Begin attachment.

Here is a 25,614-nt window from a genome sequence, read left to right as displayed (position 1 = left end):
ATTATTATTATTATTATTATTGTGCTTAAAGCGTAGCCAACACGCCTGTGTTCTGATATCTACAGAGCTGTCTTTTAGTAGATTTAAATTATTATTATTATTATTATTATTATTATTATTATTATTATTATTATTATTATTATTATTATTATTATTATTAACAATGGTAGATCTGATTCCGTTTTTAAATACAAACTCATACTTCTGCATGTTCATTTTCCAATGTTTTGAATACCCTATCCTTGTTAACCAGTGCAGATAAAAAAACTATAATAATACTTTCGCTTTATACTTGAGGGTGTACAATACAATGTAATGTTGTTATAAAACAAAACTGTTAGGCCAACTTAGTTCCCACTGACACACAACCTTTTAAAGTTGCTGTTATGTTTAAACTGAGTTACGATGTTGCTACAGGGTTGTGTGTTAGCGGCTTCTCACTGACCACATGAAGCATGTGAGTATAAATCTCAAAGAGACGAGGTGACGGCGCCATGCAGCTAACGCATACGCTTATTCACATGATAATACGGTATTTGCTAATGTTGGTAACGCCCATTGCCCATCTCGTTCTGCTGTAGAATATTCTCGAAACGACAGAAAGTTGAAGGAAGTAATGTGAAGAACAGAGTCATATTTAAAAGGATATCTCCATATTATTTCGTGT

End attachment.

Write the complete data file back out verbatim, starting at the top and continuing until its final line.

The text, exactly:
Here is a 25,614-nt window from a genome sequence, read left to right as displayed (position 1 = left end):
ATTATTATTATTATTATTATTGTGCTTAAAGCGTAGCCAACACGCCTGTGTTCTGATATCTACAGAGCTGTCTTTTAGTAGATTTAAATTATTATTATTATTATTATTATTATTATTATTATTATTATTATTATTATTATTATTATTATTATTATTATTAACAATGGTAGATCTGATTCCGTTTTTAAATACAAACTCATACTTCTGCATGTTCATTTTCCAATGTTTTGAATACCCTATCCTTGTTAACCAGTGCAGATAAAAAAACTATAATAATACTTTCGCTTTATACTTGAGGGTGTACAATACAATGTAATGTTGTTATAAAACAAAACTGTTAGGCCAACTTAGTTCCCACTGACACACAACCTTTTAAAGTTGCTGTTATGTTTAAACTGAGTTACGATGTTGCTACAGGGTTGTGTGTTAGCGGCTTCTCACTGACCACATGAAGCATGTGAGTATAAATCTCAAAGAGACGAGGTGACGGCGCCATGCAGCTAACGCATACGCTTATTCACATGATAATACGGTATTTGCTAATGTTGGTAACGCCCATTGCCCATCTCGTTCTGCTGTAGAATATTCTCGAAACGACAGAAAGTTGAAGGAAGTAATGTGAAGAACAGAGTCATATTTAAAAGGATATCTCCATATTATTTCGTGT